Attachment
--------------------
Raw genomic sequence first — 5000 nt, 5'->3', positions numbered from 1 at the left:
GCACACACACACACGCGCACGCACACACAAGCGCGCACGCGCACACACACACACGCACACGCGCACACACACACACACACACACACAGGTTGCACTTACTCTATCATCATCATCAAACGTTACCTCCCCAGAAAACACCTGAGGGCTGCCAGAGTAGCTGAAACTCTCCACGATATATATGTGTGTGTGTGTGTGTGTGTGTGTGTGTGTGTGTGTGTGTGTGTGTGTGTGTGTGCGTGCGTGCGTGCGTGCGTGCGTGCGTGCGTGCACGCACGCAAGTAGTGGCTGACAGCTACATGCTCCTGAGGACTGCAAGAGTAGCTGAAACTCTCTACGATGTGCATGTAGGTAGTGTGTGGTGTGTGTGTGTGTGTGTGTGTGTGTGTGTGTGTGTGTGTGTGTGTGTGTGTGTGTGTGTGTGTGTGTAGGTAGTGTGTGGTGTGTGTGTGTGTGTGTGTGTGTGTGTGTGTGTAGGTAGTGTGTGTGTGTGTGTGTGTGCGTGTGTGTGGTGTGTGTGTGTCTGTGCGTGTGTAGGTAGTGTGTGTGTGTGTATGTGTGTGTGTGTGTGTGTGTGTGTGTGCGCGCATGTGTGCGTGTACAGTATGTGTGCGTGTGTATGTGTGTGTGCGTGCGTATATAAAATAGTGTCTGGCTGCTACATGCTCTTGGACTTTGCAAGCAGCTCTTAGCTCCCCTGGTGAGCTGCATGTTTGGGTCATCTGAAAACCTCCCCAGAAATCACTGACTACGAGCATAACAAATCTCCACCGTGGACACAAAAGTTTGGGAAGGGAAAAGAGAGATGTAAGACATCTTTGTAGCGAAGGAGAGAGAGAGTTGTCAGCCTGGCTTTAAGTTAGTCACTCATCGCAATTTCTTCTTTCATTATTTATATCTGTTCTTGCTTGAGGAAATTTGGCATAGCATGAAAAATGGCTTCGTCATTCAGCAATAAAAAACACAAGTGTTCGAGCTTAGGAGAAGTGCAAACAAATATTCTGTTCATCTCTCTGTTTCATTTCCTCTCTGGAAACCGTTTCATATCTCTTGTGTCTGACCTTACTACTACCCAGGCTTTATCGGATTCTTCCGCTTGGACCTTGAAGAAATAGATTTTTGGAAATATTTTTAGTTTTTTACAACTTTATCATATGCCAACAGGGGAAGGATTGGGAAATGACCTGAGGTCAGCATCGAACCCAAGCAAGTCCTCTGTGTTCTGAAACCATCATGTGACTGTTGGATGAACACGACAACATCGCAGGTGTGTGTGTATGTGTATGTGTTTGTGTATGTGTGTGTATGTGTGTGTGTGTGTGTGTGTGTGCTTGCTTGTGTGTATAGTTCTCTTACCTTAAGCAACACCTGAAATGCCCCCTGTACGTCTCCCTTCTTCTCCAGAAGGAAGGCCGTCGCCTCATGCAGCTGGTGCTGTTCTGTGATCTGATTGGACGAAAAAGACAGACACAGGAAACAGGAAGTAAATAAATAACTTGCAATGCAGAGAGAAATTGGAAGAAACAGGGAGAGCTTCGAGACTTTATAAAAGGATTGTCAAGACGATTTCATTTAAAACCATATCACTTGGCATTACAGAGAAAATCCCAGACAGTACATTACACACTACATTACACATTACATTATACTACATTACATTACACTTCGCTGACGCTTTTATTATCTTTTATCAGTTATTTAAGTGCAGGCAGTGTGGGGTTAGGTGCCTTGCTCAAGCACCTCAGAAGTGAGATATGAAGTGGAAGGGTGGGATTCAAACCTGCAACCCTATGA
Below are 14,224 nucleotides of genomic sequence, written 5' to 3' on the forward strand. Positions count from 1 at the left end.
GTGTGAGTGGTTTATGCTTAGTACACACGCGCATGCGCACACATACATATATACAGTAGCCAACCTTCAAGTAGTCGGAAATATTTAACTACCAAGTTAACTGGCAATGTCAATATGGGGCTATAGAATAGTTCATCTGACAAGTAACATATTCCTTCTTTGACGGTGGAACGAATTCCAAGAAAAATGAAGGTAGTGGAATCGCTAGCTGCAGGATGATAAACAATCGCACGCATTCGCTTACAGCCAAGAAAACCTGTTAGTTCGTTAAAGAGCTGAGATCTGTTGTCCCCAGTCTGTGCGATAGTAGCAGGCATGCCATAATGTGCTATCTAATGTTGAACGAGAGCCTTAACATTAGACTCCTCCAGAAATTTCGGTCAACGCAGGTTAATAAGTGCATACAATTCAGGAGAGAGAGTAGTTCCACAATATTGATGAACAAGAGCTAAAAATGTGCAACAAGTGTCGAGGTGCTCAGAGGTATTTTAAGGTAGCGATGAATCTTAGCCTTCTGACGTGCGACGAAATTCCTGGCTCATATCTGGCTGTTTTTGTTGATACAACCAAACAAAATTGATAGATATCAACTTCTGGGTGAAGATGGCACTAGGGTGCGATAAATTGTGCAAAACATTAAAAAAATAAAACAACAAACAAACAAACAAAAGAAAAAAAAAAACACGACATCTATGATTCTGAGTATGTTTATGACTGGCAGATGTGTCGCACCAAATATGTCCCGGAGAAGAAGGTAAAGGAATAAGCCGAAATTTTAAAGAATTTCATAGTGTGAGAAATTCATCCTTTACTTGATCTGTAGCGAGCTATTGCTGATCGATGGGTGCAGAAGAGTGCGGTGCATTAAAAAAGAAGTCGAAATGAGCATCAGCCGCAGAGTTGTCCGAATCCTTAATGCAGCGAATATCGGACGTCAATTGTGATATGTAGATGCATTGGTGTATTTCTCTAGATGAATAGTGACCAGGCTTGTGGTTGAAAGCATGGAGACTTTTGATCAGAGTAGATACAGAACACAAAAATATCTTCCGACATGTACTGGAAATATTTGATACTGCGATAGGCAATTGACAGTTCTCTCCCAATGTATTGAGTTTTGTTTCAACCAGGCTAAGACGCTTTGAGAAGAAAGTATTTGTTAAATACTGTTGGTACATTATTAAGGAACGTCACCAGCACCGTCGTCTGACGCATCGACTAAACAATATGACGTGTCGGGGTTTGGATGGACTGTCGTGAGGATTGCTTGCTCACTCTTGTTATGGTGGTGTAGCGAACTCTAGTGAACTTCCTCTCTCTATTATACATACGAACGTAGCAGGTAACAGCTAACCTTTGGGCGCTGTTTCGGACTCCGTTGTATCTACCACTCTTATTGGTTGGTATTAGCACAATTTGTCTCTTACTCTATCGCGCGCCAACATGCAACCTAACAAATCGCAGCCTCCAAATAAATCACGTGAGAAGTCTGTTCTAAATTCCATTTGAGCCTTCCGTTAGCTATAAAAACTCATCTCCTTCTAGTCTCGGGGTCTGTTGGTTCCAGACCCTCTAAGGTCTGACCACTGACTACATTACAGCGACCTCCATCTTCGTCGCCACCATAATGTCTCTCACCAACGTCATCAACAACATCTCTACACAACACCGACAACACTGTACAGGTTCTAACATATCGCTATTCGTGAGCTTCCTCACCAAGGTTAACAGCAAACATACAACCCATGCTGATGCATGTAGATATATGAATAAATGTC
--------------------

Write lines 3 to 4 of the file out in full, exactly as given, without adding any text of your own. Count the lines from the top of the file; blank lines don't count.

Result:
Below are 14,224 nucleotides of genomic sequence, written 5' to 3' on the forward strand. Positions count from 1 at the left end.
GTGTGAGTGGTTTATGCTTAGTACACACGCGCATGCGCACACATACATATATACAGTAGCCAACCTTCAAGTAGTCGGAAATATTTAACTACCAAGTTAACTGGCAATGTCAATATGGGGCTATAGAATAGTTCATCTGACAAGTAACATATTCCTTCTTTGACGGTGGAACGAATTCCAAGAAAAATGAAGGTAGTGGAATCGCTAGCTGCAGGATGATAAACAATCGCACGCATTCGCTTACAGCCAAGAAAACCTGTTAGTTCGTTAAAGAGCTGAGATCTGTTGTCCCCAGTCTGTGCGATAGTAGCAGGCATGCCATAATGTGCTATCTAATGTTGAACGAGAGCCTTAACATTAGACTCCTCCAGAAATTTCGGTCAACGCAGGTTAATAAGTGCATACAATTCAGGAGAGAGAGTAGTTCCACAATATTGATGAACAAGAGCTAAAAATGTGCAACAAGTGTCGAGGTGCTCAGAGGTATTTTAAGGTAGCGATGAATCTTAGCCTTCTGACGTGCGACGAAATTCCTGGCTCATATCTGGCTGTTTTTGTTGATACAACCAAACAAAATTGATAGATATCAACTTCTGGGTGAAGATGGCACTAGGGTGCGATAAATTGTGCAAAACATTAAAAAAATAAAACAACAAACAAACAAACAAAAGAAAAAAAAAAACACGACATCTATGATTCTGAGTATGTTTATGACTGGCAGATGTGTCGCACCAAATATGTCCCGGAGAAGAAGGTAAAGGAATAAGCCGAAATTTTAAAGAATTTCATAGTGTGAGAAATTCATCCTTTACTTGATCTGTAGCGAGCTATTGCTGATCGATGGGTGCAGAAGAGTGCGGTGCATTAAAAAAGAAGTCGAAATGAGCATCAGCCGCAGAGTTGTCCGAATCCTTAATGCAGCGAATATCGGACGTCAATTGTGATATGTAGATGCATTGGTGTATTTCTCTAGATGAATAGTGACCAGGCTTGTGGTTGAAAGCATGGAGACTTTTGATCAGAGTAGATACAGAACACAAAAATATCTTCCGACATGTACTGGAAATATTTGATACTGCGATAGGCAATTGACAGTTCTCTCCCAATGTATTGAGTTTTGTTTCAACCAGGCTAAGACGCTTTGAGAAGAAAGTATTTGTTAAATACTGTTGGTACATTATTAAGGAACGTCACCAGCACCGTCGTCTGACGCATCGACTAAACAATATGACGTGTCGGGGTTTGGATGGACTGTCGTGAGGATTGCTTGCTCACTCTTGTTATGGTGGTGTAGCGAACTCTAGTGAACTTCCTCTCTCTATTATACATACGAACGTAGCAGGTAACAGCTAACCTTTGGGCGCTGTTTCGGACTCCGTTGTATCTACCACTCTTATTGGTTGGTATTAGCACAATTTGTCTCTTACTCTATCGCGCGCCAACATGCAACCTAACAAATCGCAGCCTCCAAATAAATCACGTGAGAAGTCTGTTCTAAATTCCATTTGAGCCTTCCGTTAGCTATAAAAACTCATCTCCTTCTAGTCTCGGGGTCTGTTGGTTCCAGACCCTCTAAGGTCTGACCACTGACTACATTACAGCGACCTCCATCTTCGTCGCCACCATAATGTCTCTCACCAACGTCATCAACAACATCTCTACACAACACCGACAACACTGTACAGGTTCTAACATATCGCTATTCGTGAGCTTCCTCACCAAGGTTAACAGCAAACATACAACCCATGCTGATGCATGTAGATATATGAATAAATGTC